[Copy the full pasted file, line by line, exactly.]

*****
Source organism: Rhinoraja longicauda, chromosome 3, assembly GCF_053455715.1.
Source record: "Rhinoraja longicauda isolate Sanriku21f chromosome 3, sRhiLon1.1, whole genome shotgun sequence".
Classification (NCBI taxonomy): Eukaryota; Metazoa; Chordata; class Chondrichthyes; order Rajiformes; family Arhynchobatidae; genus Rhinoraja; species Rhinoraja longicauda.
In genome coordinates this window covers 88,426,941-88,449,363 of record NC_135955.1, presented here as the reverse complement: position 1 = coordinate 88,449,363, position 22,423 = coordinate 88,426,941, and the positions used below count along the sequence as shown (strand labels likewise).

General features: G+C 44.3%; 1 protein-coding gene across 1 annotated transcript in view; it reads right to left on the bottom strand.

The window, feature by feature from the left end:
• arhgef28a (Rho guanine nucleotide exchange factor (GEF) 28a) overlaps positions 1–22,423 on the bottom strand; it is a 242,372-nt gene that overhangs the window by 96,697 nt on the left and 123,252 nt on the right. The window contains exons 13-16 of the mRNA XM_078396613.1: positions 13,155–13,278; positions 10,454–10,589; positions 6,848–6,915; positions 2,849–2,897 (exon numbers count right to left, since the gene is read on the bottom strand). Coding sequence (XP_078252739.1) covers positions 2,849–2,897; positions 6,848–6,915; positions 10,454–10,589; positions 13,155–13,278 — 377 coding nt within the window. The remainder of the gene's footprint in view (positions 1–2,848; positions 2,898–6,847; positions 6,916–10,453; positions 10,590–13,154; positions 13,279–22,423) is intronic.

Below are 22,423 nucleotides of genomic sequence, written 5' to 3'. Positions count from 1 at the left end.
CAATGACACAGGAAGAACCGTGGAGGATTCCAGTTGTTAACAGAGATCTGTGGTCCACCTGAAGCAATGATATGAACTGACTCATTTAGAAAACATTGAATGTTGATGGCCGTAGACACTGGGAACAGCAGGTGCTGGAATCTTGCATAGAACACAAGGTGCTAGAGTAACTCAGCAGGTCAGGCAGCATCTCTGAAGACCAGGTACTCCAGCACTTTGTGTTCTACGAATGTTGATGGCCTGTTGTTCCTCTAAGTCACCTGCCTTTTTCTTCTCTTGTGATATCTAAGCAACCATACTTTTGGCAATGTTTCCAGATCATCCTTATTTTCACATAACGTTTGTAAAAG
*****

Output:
Source organism: Rhinoraja longicauda, chromosome 3, assembly GCF_053455715.1.
Source record: "Rhinoraja longicauda isolate Sanriku21f chromosome 3, sRhiLon1.1, whole genome shotgun sequence".
Classification (NCBI taxonomy): Eukaryota; Metazoa; Chordata; class Chondrichthyes; order Rajiformes; family Arhynchobatidae; genus Rhinoraja; species Rhinoraja longicauda.
In genome coordinates this window covers 88,426,941-88,449,363 of record NC_135955.1, presented here as the reverse complement: position 1 = coordinate 88,449,363, position 22,423 = coordinate 88,426,941, and the positions used below count along the sequence as shown (strand labels likewise).

General features: G+C 44.3%; 1 protein-coding gene across 1 annotated transcript in view; it reads right to left on the bottom strand.

The window, feature by feature from the left end:
• arhgef28a (Rho guanine nucleotide exchange factor (GEF) 28a) overlaps positions 1–22,423 on the bottom strand; it is a 242,372-nt gene that overhangs the window by 96,697 nt on the left and 123,252 nt on the right. The window contains exons 13-16 of the mRNA XM_078396613.1: positions 13,155–13,278; positions 10,454–10,589; positions 6,848–6,915; positions 2,849–2,897 (exon numbers count right to left, since the gene is read on the bottom strand). Coding sequence (XP_078252739.1) covers positions 2,849–2,897; positions 6,848–6,915; positions 10,454–10,589; positions 13,155–13,278 — 377 coding nt within the window. The remainder of the gene's footprint in view (positions 1–2,848; positions 2,898–6,847; positions 6,916–10,453; positions 10,590–13,154; positions 13,279–22,423) is intronic.

Below are 22,423 nucleotides of genomic sequence, written 5' to 3'. Positions count from 1 at the left end.
CAATGACACAGGAAGAACCGTGGAGGATTCCAGTTGTTAACAGAGATCTGTGGTCCACCTGAAGCAATGATATGAACTGACTCATTTAGAAAACATTGAATGTTGATGGCCGTAGACACTGGGAACAGCAGGTGCTGGAATCTTGCATAGAACACAAGGTGCTAGAGTAACTCAGCAGGTCAGGCAGCATCTCTGAAGACCAGGTACTCCAGCACTTTGTGTTCTACGAATGTTGATGGCCTGTTGTTCCTCTAAGTCACCTGCCTTTTTCTTCTCTTGTGATATCTAAGCAACCATACTTTTGGCAATGTTTCCAGATCATCCTTATTTTCACATAACGTTTGTAAAAG